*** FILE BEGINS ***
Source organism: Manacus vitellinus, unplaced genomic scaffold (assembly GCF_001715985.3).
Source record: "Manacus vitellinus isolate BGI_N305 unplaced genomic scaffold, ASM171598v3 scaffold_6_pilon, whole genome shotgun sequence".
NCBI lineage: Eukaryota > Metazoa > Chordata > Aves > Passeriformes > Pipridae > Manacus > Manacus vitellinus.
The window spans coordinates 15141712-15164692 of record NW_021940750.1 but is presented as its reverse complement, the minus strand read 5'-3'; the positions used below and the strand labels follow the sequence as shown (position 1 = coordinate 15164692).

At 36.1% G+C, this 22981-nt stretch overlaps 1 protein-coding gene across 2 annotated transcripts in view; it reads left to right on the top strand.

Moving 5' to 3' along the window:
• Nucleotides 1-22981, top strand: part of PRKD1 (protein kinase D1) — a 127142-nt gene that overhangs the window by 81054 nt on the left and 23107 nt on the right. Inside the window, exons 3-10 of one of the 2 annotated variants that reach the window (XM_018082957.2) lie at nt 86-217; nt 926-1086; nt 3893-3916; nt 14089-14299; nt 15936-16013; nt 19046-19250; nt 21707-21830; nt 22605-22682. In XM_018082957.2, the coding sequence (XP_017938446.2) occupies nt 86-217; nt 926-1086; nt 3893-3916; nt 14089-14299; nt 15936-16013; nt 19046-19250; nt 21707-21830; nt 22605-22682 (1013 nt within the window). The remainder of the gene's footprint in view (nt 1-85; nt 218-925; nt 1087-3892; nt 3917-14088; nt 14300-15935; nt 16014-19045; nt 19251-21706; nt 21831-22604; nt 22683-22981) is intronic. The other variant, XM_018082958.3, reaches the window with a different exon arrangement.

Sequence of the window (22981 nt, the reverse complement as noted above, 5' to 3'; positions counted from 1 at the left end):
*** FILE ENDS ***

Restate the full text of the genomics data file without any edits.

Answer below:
Source organism: Manacus vitellinus, unplaced genomic scaffold (assembly GCF_001715985.3).
Source record: "Manacus vitellinus isolate BGI_N305 unplaced genomic scaffold, ASM171598v3 scaffold_6_pilon, whole genome shotgun sequence".
NCBI lineage: Eukaryota > Metazoa > Chordata > Aves > Passeriformes > Pipridae > Manacus > Manacus vitellinus.
The window spans coordinates 15141712-15164692 of record NW_021940750.1 but is presented as its reverse complement, the minus strand read 5'-3'; the positions used below and the strand labels follow the sequence as shown (position 1 = coordinate 15164692).

At 36.1% G+C, this 22981-nt stretch overlaps 1 protein-coding gene across 2 annotated transcripts in view; it reads left to right on the top strand.

Moving 5' to 3' along the window:
• Nucleotides 1-22981, top strand: part of PRKD1 (protein kinase D1) — a 127142-nt gene that overhangs the window by 81054 nt on the left and 23107 nt on the right. Inside the window, exons 3-10 of one of the 2 annotated variants that reach the window (XM_018082957.2) lie at nt 86-217; nt 926-1086; nt 3893-3916; nt 14089-14299; nt 15936-16013; nt 19046-19250; nt 21707-21830; nt 22605-22682. In XM_018082957.2, the coding sequence (XP_017938446.2) occupies nt 86-217; nt 926-1086; nt 3893-3916; nt 14089-14299; nt 15936-16013; nt 19046-19250; nt 21707-21830; nt 22605-22682 (1013 nt within the window). The remainder of the gene's footprint in view (nt 1-85; nt 218-925; nt 1087-3892; nt 3917-14088; nt 14300-15935; nt 16014-19045; nt 19251-21706; nt 21831-22604; nt 22683-22981) is intronic. The other variant, XM_018082958.3, reaches the window with a different exon arrangement.

Sequence of the window (22981 nt, the reverse complement as noted above, 5' to 3'; positions counted from 1 at the left end):